EghtesadOnline: Budget deficit is taking its toll on Iran’s infrastructure development, leading to under-investment and worsening recession in industries.
Figures published by the Central Bank of Iran show the budget earmarked for the development sector has never been fully allocated in the past few years, as the government failed to materialize the revenues it predicted.
“The main reason for the government’s failure in providing resources for development is that it fails to achieve its target revenues,” Mohammad Taqi Fayyazi, the head of Budget Team at Majlis Research Center, told the Persian weekly Tejarat-e Farda.
“Only 1.44 quadrillion rials ($37.4 billion) of the 1.96 quadrillion rials ($50.9 billion) in projected revenues were materialized in the eight months of the current Iranian year (March 20-November 20),” he said, stressing that logically, spending should keep pace with revenues.
According to Financial Tribune, the government was supposed to earmark 387 trillion rials ($10 billion) to development projects in the eight-month period, whereas only 39% of this amount have been injected in these projects.
This, in fact, has been the case during the past three years, as the government only met 58%, 68% and 39% of its projected development spending during March 2015-16, March 2014-15 and March 2013-14 respectively.
“Resources are allocated based on priorities. And the priorities include salaries and wages of state employees and buying back issued bonds and paying their interests … What little remains goes to development projects,” Fayyazi said.
A 10.85 quadrillion-rial ($280.6 billion) budget bill was proposed by President Hassan Rouhani early December.
Government companies, banks and profit organizations will get 7.56 quadrillion rials ($195.5 billion) to finance their operations, up from 6.83 quadrillion rials ($176.6 billion) last year.
The government owns the majority stake in Iran’s economy, bringing about low productivity and high costs. More than two-thirds of the revenues projected for next year are extended for the expenses of ministries and their affiliated companies and organizations. And the administration is unable to reduce most of this.
“Every budget bill has fixed and flexible parts,” Fayyazi said. “A smaller and more agile government means the inevitable section of the budget, including salaries and costs, is small and the flexible part is larger.”
In the next year’s budget bill, 511 trillion rials ($13.2 billion) are associated with the revenues of ministries and state institutions while 3.2 quadrillion rials ($82.7 billion) are placed under “public resources”, which include government expenditures. The two categories combined have seen a 10.6% rise compared to the current year’s budget.
The government recorded 430 trillion rials ($11 billion) in budget deficit for the first half of the current Iranian year. The gap between revenues and spending is expected to widen this year, compared to $13 billion in all of last fiscal year.
The government has projected a stronger US dollar and a higher price for crude oil in the March 2017-18 budget bill. It set the greenback’s exchange rate at 33,000 rials, up from last year’s 29,970 rials, and still far lower than the 38,490-rial/dollar in Tehran’s markets on Sunday.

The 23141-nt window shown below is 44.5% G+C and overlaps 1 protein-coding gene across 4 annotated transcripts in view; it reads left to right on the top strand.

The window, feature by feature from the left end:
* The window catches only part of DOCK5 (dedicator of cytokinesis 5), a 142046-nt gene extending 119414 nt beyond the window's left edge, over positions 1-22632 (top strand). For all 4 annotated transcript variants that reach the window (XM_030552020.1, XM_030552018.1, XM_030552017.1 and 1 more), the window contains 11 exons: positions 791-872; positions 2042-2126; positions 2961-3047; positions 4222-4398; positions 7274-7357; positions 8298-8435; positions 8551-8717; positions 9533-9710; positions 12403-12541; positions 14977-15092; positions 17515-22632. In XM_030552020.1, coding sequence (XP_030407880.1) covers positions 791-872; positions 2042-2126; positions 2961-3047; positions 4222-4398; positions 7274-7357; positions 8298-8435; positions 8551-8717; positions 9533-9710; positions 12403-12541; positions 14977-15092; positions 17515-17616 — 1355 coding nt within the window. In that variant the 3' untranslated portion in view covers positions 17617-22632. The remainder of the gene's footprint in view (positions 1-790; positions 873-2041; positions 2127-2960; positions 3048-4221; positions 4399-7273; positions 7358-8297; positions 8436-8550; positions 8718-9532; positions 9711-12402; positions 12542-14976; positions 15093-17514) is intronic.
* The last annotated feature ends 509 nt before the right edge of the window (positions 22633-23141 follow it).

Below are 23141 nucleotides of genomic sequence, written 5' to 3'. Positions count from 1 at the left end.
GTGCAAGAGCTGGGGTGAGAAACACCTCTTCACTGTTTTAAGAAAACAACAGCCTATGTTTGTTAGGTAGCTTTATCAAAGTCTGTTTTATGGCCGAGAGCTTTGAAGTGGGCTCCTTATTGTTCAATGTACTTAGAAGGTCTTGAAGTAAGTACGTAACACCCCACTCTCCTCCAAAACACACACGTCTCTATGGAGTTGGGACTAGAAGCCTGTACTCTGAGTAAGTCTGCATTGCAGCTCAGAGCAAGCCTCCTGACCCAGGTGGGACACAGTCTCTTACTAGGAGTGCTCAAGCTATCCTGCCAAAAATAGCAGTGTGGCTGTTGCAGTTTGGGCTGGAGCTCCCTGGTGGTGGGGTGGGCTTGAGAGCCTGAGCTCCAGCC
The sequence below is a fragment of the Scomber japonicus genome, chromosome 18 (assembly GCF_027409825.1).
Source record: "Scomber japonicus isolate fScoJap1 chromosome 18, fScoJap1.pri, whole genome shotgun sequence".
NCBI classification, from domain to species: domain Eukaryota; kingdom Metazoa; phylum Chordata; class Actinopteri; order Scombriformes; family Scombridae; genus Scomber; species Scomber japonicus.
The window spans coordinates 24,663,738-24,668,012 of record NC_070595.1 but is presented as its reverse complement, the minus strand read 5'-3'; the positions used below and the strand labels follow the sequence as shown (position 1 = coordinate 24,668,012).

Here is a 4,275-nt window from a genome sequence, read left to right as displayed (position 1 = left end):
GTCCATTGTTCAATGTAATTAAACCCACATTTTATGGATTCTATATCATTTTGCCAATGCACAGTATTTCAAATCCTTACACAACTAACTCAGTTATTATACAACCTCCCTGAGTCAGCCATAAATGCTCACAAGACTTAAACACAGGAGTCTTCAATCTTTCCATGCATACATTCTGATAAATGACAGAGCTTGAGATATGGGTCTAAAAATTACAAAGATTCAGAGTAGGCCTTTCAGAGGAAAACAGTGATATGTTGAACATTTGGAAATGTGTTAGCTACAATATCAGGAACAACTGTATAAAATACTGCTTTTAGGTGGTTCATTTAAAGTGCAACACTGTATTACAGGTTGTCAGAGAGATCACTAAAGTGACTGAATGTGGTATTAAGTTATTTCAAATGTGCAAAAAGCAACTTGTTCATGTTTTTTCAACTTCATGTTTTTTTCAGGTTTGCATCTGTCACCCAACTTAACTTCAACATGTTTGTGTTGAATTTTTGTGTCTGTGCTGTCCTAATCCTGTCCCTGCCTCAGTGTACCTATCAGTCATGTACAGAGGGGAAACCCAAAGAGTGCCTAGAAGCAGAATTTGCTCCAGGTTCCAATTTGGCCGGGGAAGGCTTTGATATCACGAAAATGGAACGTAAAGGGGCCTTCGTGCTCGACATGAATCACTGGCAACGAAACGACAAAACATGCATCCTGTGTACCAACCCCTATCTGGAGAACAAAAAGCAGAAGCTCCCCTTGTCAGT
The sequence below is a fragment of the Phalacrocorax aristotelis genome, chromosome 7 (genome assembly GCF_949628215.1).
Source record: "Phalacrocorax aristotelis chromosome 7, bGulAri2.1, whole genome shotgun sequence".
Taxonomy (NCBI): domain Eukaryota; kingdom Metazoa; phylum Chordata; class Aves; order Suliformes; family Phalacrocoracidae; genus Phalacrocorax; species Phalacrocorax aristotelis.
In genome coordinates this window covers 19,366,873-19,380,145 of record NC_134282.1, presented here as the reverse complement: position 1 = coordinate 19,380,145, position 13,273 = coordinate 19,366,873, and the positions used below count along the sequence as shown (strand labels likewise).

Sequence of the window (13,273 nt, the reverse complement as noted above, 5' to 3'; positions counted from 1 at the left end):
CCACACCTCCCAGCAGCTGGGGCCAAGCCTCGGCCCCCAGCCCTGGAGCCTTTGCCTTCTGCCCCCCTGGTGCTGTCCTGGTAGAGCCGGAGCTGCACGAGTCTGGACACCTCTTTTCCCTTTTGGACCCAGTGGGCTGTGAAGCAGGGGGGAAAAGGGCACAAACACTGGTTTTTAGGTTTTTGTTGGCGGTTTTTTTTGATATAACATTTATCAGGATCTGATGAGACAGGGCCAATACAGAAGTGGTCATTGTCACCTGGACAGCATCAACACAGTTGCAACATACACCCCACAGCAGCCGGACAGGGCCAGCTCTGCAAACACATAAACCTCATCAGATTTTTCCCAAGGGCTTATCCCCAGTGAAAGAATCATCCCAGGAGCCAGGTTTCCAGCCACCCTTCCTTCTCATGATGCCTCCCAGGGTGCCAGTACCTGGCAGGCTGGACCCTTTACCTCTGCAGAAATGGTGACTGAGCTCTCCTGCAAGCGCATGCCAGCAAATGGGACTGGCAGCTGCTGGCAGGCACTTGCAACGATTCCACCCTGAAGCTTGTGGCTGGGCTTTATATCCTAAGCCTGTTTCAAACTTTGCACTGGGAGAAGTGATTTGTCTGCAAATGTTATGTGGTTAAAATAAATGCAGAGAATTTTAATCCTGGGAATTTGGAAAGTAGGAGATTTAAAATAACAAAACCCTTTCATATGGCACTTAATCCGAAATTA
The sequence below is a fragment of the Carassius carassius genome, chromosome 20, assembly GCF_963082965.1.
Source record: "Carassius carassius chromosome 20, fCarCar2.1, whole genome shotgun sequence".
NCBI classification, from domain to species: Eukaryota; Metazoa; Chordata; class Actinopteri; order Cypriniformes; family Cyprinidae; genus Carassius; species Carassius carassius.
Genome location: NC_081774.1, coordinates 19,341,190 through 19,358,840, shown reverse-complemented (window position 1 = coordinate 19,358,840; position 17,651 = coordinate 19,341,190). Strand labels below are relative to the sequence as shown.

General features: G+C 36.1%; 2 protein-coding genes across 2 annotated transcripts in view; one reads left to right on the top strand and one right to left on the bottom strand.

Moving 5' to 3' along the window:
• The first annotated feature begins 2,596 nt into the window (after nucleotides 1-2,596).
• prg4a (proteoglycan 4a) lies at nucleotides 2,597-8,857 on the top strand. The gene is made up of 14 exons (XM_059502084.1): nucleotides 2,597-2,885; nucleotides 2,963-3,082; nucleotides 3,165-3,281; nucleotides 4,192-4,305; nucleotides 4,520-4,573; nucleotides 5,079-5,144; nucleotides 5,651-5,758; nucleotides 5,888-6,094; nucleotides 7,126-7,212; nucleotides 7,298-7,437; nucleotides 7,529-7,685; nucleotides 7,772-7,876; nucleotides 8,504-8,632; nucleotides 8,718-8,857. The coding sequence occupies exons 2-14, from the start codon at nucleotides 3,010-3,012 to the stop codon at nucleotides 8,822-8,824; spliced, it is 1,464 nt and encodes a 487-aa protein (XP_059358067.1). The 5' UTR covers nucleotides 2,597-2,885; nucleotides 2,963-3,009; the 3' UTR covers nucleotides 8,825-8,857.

OPEC’s third largest crude oil exporter is assuming an average oil price of $50 a barrel, up from the $40 used in the current year’s budget. Iran and other oil-producing countries recently agreed to limit production to drive up prices.
Taxes are projected to rise 1,130 trillion rials, up from last year’s 1,010 trillion rials. And with the $50 crude and 33,000-rial rate for the US dollar, the administration expects 1,100 trillion rials from oil exports, including the export of natural gas and condensates.
Oil prices fell drastically in 2014, from over $100 per barrel to below $30 record low in 2016, squeezing Iran’s hydrocarbon-dependent revenues. The Islamic Republic had enjoyed sky-high crude prices for a few years, adjusting its spending with abundant revenues. But this became a challenge when prices nosedived.
Fayyazi said Iran’s budget faced problems following the reduction in oil price and shrinking crude exports as a result of sanctions (imposed over Iran’s nuclear program).
“This is while lowering the costs at that point was impossible. The only way out was to cut the resources allotted to the infrastructure sector,” he said.
Development spending in the next budget, which is estimated at 620 trillion rials ($15.5 billion), is 9% more compared to the current year’s budget, which is highly unlikely to be realized by the end of the year.
Low infrastructure spending compounds the lingering recession in Iran’s construction sector. For years, steel, cement and other construction industries have suffered a prolonged slowdown resulting from a drop in demand.
“Some 75% of Iran’s development budget are associated with construction,” Fayyazi said. “If the development resources are allocated, the construction sector will thrive.”
The lawmaker noted that due to limited cash, the government has failed to pay its liabilities to contractors whose influence on the economy has been shrinking in the past few years.
The total value of overdue payments to contractors by ministries, including the Ministry of Energy, has been unofficially estimated at up to $35 billion.
The parliament has approved the repayment of 400 trillion rials (more than $10 billion) of government debt in the current fiscal year (March 2016-17).
Most of the debt is due to a large number of unfinished infrastructure projects, the completion of which requires $40 billion. Almost half of the next year’s development budget ($7.5 billion) will be used to complete 2,700 unfinished projects.